As the new, eastern span of the Bay Bridge enters its final building phase, you can’t quite see this happening today: a young man is hanging around the construction site, his cherished Leica 35-millimeter camera in hand. He’s looking for an “important subject” to shoot. A construction worker who has spotted him a few times shouts out, “hey kid, want to come out with us?” That, basically, is how Oakland boy Peter Stackpole spent two and a half years, between 1934 and 1936, documenting the construction of the original Bay Bridge. (He also shot some compelling pictures of the emerging Golden Gate Bridge.)
At some point, Stackpole was given a hard hat, says Drew Johnson, photography curator at the Oakland Museum of California which is exhibiting 23 of Stackpole’s bridge photographs together for the first time. But safety procedures were lax to say the least compared to today. Twenty-three men died while building the bridge — the photo “Quitting Time,” top, likely shows workers heading home early after one of their colleagues died on the job, Johnson says.
Stackpole was only 20 years old when he gained access to the Bay Bridge. His photographs recorded every aspect of construction, from vertigo-inducing images that suggest the scale of the job to more humanizing, intimate moments among the bridge workers.
Stackpole’s parents were both artists. His mother was Adele Barnes and his father was the sculptor Ralph Stackpole. The young Stackpole grew up surrounded by his parents’ artist friends, including Diego Rivera, Frida Kahlo and Dorothea Lange. (Peter Stackpole even appears in Rivera’s mural at the City Club in San Francisco — he is the young boy holding a model airplane.)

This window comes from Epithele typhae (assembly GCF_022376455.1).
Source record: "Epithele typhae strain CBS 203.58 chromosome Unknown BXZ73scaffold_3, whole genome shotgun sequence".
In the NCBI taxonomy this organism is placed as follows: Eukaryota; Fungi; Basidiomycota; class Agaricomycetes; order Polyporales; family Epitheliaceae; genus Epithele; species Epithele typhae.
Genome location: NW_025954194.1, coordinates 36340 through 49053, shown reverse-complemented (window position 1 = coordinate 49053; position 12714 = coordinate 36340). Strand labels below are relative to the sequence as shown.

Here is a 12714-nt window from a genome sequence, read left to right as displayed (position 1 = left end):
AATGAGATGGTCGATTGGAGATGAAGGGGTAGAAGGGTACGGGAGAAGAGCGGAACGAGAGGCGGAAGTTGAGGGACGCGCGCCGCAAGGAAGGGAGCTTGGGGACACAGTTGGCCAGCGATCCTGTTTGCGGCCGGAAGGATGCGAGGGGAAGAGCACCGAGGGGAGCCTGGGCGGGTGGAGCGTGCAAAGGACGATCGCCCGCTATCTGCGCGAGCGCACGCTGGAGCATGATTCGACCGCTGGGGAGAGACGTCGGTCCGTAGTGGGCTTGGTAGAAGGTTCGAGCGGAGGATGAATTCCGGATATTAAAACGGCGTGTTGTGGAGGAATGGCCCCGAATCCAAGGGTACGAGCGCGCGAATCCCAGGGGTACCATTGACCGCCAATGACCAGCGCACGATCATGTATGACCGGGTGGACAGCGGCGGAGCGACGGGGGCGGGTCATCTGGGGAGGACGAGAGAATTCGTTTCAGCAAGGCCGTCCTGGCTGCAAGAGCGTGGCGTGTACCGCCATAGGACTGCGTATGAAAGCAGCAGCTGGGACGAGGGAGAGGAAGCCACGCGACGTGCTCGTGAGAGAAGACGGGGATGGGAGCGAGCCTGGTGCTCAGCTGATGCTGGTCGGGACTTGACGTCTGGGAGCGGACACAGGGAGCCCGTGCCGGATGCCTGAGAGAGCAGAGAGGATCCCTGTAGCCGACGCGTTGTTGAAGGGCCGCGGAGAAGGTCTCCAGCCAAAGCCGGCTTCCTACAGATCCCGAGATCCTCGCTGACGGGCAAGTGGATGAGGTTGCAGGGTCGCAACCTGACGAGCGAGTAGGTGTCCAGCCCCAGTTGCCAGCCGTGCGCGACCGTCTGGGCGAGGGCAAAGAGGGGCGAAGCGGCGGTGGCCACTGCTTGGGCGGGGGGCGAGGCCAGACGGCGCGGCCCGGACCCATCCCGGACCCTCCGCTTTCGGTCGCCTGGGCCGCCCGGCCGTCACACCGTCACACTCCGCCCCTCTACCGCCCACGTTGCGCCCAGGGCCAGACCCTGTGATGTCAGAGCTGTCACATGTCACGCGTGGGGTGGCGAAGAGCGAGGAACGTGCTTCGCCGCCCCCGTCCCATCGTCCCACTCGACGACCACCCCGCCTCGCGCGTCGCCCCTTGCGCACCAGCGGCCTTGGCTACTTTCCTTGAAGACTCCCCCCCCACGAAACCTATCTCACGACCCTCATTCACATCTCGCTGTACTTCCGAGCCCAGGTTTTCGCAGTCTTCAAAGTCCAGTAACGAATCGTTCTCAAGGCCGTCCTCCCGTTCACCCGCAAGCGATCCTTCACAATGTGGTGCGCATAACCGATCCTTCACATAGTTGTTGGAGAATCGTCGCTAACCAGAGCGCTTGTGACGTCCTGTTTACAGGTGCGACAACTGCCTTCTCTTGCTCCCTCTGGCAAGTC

Stackpole was working at the now defunct Oakland Post Enquirer when the became fascinated with the hand-held, 35-millimeter cameras like the Leica that allowed for more candid photos than the typical static images of the time, which were often posed and taken using tripods.
Imogen Cunningham suggested Stackpole send his bridge photographs to Vanity Fair which eventually led to him being asked, in 1936, to join LIFE magazine as one of its original four staff photographers.
Stackpole went on to cover world events, including Hollywood, for the ground-breaking picture magazine for 25 years before retiring to his home in Oakland.
In 1991, as he was preparing an exhibition of his work at the Oakland Museum of California, Stackpole’s house was destroyed by the firestorm that swept through the East Bay hills. A group of prints at the museum were saved from destruction, but much of Stackpole’s life work was lost. Finding Stackpole, covered in ash and dust, in the OMCA parking garage pulling salvaged prints from the trunk of his car is Johnson’s abiding memory of the catastrophic fire.
Thankfully, the vintage prints on show at this timely exhibition remain.
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